She was pointing to a bulletin board of Photo Mapo projects by my 1st graders.  Each student had chosen a Google Street View image of a landmark in the country they were studying.  Using the Green Screen app by DoInk, the students inserted pictures of themselves in front of the landmarks.  They also took video of themselves explaining the landmarks.  The pictures were inserted into Photo Mapo, linked to their videos on Aurasma, and presto – interactive postcards.

Photo Apr 14, 8 52 49 AM

Several of my grade levels have taken advantage of the Green Screen app we purchased this year.  My 2nd graders used it to portray themselves in front of famous bridges around the world, and one chose to use it to make a video about her biomimetic invention.

Biomimicry

In yesterday’s post, I showed how word clouds can be fun with the Green Screen app (thanks to Tricia Fuglestad for the idea).

Tricia also gave me the idea for the Time Magazine covers my 5th graders worked on last week.  Here is a link to her post about this project.  For our own versions, my students used Green Screen by DoInk and Canva.

Time Magazine (Some of my students have become so familiar with using the screen that they automatically turn it around to the blue side if a student is wearing green so he or she won’t appear as a disembodied head.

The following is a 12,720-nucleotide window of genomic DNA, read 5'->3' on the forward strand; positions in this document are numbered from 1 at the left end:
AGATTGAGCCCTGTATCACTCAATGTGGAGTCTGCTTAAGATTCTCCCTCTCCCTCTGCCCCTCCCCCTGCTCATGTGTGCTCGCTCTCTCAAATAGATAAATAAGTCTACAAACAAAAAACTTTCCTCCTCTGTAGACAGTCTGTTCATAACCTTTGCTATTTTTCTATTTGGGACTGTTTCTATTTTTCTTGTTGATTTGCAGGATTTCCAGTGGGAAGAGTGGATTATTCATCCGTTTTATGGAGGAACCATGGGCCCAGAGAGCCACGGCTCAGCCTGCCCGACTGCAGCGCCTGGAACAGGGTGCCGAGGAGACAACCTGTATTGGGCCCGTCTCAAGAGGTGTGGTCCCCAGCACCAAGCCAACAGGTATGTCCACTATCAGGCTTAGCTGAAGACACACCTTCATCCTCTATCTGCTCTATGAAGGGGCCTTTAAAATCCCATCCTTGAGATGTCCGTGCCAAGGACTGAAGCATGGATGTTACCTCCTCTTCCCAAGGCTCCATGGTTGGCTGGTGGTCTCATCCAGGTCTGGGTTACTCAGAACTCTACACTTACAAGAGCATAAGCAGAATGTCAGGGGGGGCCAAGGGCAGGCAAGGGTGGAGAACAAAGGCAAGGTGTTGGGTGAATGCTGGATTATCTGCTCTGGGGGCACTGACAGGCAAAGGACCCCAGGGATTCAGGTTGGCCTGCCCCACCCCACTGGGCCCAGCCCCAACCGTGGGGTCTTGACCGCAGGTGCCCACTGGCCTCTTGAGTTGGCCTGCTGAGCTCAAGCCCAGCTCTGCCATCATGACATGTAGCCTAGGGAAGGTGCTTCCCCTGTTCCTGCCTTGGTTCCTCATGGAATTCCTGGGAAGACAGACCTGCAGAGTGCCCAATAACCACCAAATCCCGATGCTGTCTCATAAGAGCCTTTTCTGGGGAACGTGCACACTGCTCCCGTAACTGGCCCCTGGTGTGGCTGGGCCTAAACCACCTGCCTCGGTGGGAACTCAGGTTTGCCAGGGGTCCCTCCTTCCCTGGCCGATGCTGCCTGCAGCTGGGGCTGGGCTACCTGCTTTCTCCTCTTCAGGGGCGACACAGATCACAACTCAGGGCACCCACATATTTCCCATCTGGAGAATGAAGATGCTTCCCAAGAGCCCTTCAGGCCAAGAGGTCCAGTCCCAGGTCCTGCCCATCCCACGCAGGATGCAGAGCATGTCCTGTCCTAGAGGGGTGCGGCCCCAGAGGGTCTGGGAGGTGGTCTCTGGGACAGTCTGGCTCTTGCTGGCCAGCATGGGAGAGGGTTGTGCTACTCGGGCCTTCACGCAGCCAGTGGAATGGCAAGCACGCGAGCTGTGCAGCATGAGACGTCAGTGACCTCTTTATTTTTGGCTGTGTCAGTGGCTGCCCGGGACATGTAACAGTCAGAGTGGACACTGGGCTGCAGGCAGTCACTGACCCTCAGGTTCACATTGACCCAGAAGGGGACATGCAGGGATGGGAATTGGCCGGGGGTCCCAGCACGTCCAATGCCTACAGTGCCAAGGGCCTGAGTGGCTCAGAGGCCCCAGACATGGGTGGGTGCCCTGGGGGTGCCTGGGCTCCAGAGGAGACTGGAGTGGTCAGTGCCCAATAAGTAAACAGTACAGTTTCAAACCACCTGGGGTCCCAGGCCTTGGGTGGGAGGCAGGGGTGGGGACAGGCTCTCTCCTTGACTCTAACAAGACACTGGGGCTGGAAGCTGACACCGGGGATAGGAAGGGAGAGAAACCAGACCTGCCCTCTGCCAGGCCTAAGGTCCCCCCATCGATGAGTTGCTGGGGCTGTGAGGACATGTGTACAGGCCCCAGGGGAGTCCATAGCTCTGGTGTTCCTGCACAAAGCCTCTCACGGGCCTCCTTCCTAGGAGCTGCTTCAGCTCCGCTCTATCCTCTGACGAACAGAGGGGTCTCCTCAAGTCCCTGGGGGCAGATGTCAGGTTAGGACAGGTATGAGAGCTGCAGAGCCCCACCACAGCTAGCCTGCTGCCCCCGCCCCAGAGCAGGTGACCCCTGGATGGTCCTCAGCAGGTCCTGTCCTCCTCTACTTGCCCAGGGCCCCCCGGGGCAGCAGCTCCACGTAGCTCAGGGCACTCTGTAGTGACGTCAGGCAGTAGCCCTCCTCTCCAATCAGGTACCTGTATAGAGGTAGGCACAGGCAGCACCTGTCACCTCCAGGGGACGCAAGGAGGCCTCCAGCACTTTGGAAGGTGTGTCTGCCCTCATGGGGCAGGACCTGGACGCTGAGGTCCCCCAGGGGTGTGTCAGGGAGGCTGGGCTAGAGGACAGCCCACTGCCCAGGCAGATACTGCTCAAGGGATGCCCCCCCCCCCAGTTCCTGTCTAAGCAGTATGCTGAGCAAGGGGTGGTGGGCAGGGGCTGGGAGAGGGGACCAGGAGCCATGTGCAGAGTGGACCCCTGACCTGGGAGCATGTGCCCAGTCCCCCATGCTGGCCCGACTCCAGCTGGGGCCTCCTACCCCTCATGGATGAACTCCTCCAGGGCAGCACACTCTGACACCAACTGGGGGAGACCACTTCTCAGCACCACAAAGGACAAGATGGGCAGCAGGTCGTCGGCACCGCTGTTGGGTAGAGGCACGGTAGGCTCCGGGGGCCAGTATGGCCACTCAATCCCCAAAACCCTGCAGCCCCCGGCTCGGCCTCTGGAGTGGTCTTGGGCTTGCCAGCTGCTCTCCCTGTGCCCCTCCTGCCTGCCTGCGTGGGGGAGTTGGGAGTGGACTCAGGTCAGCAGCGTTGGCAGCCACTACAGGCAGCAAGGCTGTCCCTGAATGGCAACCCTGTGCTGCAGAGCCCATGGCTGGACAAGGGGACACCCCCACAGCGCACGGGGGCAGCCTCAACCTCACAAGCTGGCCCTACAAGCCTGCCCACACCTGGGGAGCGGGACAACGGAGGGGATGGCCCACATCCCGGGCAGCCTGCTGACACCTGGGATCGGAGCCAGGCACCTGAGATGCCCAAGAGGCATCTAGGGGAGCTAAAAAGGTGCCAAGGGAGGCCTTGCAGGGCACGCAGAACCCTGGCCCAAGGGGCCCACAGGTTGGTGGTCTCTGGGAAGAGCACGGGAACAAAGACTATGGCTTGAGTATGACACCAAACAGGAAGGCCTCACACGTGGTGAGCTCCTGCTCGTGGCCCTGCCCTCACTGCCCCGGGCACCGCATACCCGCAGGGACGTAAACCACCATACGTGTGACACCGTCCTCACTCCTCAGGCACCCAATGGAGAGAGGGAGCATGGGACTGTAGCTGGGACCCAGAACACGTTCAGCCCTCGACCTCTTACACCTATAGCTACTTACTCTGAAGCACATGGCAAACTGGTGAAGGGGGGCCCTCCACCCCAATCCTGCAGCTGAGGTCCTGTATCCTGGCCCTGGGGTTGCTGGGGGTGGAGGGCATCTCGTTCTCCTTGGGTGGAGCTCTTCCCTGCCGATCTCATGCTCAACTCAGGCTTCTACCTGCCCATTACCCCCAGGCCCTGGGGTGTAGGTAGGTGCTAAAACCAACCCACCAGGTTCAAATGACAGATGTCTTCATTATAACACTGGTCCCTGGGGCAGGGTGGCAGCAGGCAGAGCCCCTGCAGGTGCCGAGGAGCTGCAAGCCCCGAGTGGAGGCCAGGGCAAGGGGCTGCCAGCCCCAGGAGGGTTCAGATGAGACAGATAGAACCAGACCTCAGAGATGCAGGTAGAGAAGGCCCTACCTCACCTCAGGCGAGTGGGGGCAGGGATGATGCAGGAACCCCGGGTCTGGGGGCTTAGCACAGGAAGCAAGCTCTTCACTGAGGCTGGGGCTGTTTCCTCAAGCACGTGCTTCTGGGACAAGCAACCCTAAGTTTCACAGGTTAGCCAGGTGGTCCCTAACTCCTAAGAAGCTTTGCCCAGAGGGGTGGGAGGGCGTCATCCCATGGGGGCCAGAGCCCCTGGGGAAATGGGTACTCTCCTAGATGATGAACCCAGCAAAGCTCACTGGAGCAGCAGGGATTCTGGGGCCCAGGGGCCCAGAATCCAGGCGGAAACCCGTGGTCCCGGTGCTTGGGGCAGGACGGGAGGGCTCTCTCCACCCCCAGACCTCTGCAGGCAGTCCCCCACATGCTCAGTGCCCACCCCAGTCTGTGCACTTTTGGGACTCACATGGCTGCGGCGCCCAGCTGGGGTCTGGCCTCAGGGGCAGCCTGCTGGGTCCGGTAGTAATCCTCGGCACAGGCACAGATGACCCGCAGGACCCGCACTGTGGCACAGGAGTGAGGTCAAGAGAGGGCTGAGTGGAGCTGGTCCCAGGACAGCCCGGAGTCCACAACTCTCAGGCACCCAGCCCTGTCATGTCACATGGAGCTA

If you want some more green screen ideas, I highly recommend you do a search on Tricia’s Fugleblog.  Don’t have the ability to buy apps? Touchcast is free, though not quite as user friendly for younger students.  No green screen in your classroom?  There are tons of instructions for makeshift screens on the web, including pizza boxes, science boards, sheets, and paint.

Let your students travel to any continent, planet, or even the future with a green screen.

 

Word Cloud App Smashing

I think we’ve already established that I have very little imagination.  I admire creativity, but I am much better at borrowing other people’s ideas than I am at generating my own.

When I first learned about Word Clouds, for example, I thought they were fun but really couldn’t think of too many applications for their use.  Fortunately, I network with many other people who can think outside the cloud.